Curious about other conditions related to eczema?
You may have noticed eczema doesn't always show up alone. And maybe you’re wondering why this is. Well, let’s explore the conditions sometimes associated with eczema.
When eczema’s got company
Even if you’re living with eczema, it may not be your only concern. In fact, some people experience what doctors call "comorbidities," or other health conditions related to your eczema that can occur at the same time. And while having comorbidities is known to make dealing with eczema more complex, we should point out these conditions don’t cause one another, they just commonly occur together. Your doctor will screen you for possible comorbidities listed below and may refer you to a different doctor for further care.
“Atopic March” Conditions
Some examples of comorbidities are a group of conditions called the "atopic march"—which are allergic conditions that people have a genetic tendency to develop. That means, if you do have one, the likelihood of developing another goes up.
Asthma is an allergic, respiratory condition that causes the inflammation of a person’s airways, making them swollen and narrow. These restricted airways lead to shortness of breath, coughing, wheezing, and a tight feeling in the chest.
Allergic rhinitis, otherwise known as “hay fever,” is an inflammation of the sinus cavity and nose caused by allergens like dust, animal fur, or pollen. People with allergic rhinitis may experience a range of symptoms, like a runny nose, itchiness in the face (eyes, nose, mouth), a sore throat, or sneezing.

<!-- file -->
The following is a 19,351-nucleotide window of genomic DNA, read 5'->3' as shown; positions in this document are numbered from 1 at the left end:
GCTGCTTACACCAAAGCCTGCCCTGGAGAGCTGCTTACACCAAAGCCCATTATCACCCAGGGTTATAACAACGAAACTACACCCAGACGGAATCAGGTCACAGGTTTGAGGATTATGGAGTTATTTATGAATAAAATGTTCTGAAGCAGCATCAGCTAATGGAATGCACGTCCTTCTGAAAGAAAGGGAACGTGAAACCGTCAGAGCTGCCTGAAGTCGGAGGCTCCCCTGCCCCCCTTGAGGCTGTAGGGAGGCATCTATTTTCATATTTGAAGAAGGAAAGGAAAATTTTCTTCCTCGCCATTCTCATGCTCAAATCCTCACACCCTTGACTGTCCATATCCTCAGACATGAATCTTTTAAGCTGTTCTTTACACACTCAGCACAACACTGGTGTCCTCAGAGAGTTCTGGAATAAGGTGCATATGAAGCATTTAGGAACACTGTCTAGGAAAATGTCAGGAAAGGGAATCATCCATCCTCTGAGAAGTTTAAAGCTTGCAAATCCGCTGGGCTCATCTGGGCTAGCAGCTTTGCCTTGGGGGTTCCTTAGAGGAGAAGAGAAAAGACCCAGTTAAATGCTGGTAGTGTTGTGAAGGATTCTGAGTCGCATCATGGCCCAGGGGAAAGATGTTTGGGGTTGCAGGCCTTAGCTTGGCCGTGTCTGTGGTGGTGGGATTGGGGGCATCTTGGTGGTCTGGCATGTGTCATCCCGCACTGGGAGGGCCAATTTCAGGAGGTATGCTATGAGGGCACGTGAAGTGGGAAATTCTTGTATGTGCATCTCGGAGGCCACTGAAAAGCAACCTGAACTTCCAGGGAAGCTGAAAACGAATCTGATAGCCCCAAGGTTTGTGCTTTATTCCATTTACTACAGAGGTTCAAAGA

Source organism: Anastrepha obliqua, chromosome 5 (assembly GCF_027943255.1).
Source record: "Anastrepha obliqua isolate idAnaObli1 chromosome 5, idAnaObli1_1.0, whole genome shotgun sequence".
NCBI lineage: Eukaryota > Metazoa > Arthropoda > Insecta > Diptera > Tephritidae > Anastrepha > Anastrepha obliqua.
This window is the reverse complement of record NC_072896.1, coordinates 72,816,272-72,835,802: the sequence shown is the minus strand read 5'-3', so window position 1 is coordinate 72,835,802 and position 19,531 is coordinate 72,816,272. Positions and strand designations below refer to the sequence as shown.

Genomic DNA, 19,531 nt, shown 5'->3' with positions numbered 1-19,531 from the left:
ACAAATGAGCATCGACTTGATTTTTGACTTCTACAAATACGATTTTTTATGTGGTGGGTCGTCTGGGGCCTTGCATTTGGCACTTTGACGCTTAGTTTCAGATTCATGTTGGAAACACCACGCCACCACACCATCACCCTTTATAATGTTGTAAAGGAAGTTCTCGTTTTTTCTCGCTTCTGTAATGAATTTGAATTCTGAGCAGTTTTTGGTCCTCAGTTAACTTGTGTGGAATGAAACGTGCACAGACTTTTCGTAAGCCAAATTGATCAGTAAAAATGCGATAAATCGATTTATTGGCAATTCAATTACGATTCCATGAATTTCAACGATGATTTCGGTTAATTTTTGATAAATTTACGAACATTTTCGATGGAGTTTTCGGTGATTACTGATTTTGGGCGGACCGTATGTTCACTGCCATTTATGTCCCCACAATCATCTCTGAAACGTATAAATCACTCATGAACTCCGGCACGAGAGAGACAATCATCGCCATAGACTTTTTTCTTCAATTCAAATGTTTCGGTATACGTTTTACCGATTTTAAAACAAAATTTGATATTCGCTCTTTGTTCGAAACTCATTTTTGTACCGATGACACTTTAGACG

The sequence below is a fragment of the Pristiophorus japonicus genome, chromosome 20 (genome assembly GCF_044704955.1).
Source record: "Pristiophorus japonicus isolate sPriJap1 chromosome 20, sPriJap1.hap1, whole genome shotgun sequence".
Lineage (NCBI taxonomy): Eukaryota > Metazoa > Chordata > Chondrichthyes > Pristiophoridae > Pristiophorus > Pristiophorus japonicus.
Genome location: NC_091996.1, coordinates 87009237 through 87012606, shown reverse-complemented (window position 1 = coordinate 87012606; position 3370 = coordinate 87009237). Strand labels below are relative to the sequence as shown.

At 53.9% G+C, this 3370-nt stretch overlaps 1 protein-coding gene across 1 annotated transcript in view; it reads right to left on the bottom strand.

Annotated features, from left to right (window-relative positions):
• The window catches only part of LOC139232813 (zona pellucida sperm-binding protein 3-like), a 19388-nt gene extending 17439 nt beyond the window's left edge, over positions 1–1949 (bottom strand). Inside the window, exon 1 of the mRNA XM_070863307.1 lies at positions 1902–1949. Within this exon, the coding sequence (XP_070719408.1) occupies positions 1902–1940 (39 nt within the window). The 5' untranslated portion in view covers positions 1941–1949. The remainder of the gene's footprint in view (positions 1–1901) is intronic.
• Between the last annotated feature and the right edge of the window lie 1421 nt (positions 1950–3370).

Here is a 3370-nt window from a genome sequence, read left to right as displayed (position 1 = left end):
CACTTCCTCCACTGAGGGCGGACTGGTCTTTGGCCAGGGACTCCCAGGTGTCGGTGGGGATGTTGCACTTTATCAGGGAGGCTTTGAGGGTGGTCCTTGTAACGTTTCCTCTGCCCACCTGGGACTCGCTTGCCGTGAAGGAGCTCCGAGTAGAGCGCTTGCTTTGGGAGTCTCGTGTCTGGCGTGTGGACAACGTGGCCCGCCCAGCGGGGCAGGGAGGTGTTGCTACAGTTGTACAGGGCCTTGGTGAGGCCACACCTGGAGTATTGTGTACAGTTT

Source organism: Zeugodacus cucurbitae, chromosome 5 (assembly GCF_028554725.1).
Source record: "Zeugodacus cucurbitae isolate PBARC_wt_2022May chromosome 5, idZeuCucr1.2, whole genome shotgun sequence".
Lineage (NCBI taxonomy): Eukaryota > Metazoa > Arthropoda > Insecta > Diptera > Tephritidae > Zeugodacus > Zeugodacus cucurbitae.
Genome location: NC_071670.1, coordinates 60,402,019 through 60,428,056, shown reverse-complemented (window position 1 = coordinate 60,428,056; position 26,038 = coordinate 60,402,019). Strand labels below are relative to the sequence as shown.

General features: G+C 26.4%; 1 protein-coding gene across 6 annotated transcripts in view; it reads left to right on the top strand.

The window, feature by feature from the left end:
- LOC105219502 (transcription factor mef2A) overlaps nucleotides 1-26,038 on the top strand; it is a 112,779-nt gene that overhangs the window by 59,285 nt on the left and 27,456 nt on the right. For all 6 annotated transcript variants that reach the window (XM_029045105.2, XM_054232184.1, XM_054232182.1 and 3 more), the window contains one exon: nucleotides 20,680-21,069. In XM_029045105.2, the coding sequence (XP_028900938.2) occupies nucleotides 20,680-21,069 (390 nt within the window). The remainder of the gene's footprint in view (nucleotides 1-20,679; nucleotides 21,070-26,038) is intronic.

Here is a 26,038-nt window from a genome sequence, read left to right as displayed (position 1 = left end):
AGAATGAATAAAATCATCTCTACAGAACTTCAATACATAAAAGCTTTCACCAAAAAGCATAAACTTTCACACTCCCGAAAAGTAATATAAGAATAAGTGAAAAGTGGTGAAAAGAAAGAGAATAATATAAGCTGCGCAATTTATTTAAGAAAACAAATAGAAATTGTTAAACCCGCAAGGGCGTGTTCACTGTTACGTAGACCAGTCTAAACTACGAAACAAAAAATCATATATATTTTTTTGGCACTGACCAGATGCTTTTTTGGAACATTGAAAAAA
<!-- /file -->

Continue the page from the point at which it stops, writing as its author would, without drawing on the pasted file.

Food allergies to dairy, soy, peanuts, or wheat are common for people living with eczema. Symptoms of an allergic reaction can include an itchy mouth, swollen lips, vomiting, stomach cramps, diarrhea, hives, rash, or even lowered blood pressure. If you experience these symptoms, get medical help right away.
Stress and eczema, two peas in a pod
How are eczema and stress related? Learn about stress and how it can affect your eczema.
Researchers have found that more than 30% of people diagnosed with eczema have also been diagnosed with anxiety or depression.
The National Institute of Mental Health recommends talking to your doctor if you’ve experienced some of these symptoms for two weeks or more:
- Feeling less energetic or tired more than usual
- Feeling sad, hopeless, or anxious
- Feeling like you're losing interest in hobbies
- Having problems sleeping
- Experiencing weight change (gain or loss)
Mental health resources
If you've been feeling upset or overwhelmed because of your eczema, there are resources available to help.
- Call the NAMI (National Alliance on Mental Illness) Helpline at 800-950-NAMI
- Find a therapist who can help at Psychology Today
- Find support and join relevant community conversations about mental health at MentalHealth.gov